For cyberattacks on regular companies, an increasing type of attack is ransomware (refer various examples above), resulting in companies getting their IT systems encrypted and inaccessible – such that they have to pay to get them opened again. Another type of attack is a DDOS attack (distributed denial of service) with the effect that essential company systems get jammed and go out of service.
I will not go through all the cyberattack methods, however, some of them are well-known, like e.g. phishing – which is a method of tricking individuals e.g. to click on a link in an email believing that it will be to their advantage, e.g. through temptations, fear, trust or urgency. Related examples are “smishing” or “vishing” – through SMS or voice, respectively.
In the telecom world, where I have spent most of my time, security threats also very often come via the interconnection between different operators, mostly in different countries. However, I will not deal with this here.
What might be the consequences?
The consequences of a cyberattack depends on the company attacked and the business it is in. However, potential effects for you might include:
Your critical IT systems are totally out of service – non-recoverable
Your critical IT systems are out of service – and you have to pay huge sums to recover them
Software bugs make your systems malfunction or exposed to fraud
Essential data in your systems are corrupted – resulting in wrong behaviour
Your customer database is lost for good
Customer data in your systems are stolen – a significant privacy breach
Confidential documents or business secrets are lost to your competitors
Your customers are exposed to fraud
You get regulatory fines due to privacy breaches (e.g. GDPR fines)
You get regulatory fines due to other damages
You suffer financial loss due to all above
Your brand is damaged or you lose company reputation
and much more ...
What can be done?
Cyber threats are increasing every year on a global level – and as the world is becoming more and more digital, everyone is also getting more and more exposed. Digitalization is good for efficiency, for society and for the climate (see also some previous articles on digitalization and on digitalization for climate). The side effect of this, however, is also that the threat landscape is widening. On the positive side, there is also an increasing awareness around it. The more concerning side, however, is that everyone has a lot of preparation work to do on the preventive side – but I am not sure everyone is on a good track for it.
I have stated earlier that security is not a problem until you have a problem – and then it is a huge problem (see also this article on a similar topic in the sustainability area)! It pays off to be ahead of the problems. The unfortunate fact is that CEOs and CFOs are likely not to spend money on preventive (non-revenue generating) measures unless they see that there is a significant business risk involved – and it has always been a challenge to convey the right messages to management from security people far down in the IT department (if they even exist).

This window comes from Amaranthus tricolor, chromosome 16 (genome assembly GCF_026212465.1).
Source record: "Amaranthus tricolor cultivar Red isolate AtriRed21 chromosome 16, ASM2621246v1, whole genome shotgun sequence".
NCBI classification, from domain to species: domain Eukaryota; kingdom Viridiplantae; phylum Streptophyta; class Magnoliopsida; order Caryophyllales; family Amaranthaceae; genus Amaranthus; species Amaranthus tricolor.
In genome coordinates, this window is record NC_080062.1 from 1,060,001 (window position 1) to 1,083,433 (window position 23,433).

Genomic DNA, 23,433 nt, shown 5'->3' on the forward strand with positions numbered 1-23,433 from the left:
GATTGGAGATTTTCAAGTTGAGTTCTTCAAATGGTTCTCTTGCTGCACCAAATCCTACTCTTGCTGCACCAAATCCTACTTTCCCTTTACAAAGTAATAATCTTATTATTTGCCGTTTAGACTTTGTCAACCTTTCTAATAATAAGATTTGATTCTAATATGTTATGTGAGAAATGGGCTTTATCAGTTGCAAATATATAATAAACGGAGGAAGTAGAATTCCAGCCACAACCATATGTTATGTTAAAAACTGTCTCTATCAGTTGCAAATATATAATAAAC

The complexity of this depends on the company in questions, its size and its business. However, from a management perspective, a useful approach is the following:
Threats and risks: It all starts with understanding the cyber threats around you. At a very high level some examples are given in this article, however, a more in-depth assessment is required adapted to your context. Then in your context, you need to assess the likelihood of incidents happening and the impact they may have on your business. Then you can plan forward on how to prevent them or deal with them if (or when) they happen.
Policies: If you are a big company in need for a structured governance model, you may want to develop and implement policies on cyber security management. If you are a small company, it might be sufficient simply to follow a systematic approach like e.g. outlined here. A basic requirement in any case is to understand any legal obligation you might have in the market(s) you operate.
Plan for mitigation: Having done the risk assessment, you need to plan for how to deal with the risks. Some risks may need no mitigation, i.e. you decide to live with the risk – but then that should be a conscious decision made by management. Other risks will need to be dealt with through various forms of preventive measures, technically and/or process-wise. In some cases, you could also transfer the risk to others, e.g. through some form of insurance, if that is seen as sufficient.
Technical measures: Your IT systems might be simple or most likely with some degree of complexity, and in this area, there is a huge number of measures you might consider – which will not be covered in detail here. However, some basic measures are: 1. to implement basic access control to your systems (with defined users, non- standard passwords etc), 2. to establish a security architecture with firewalls, probes, virus protection etc – and 3. to make sure your software is always updated with the latest version (i.e. so that known vulnerabilities are covered). 4. You must also ensure that customer data is well protected and GDPR compliant – and 5. you should also ensure good backup routines for all your systems.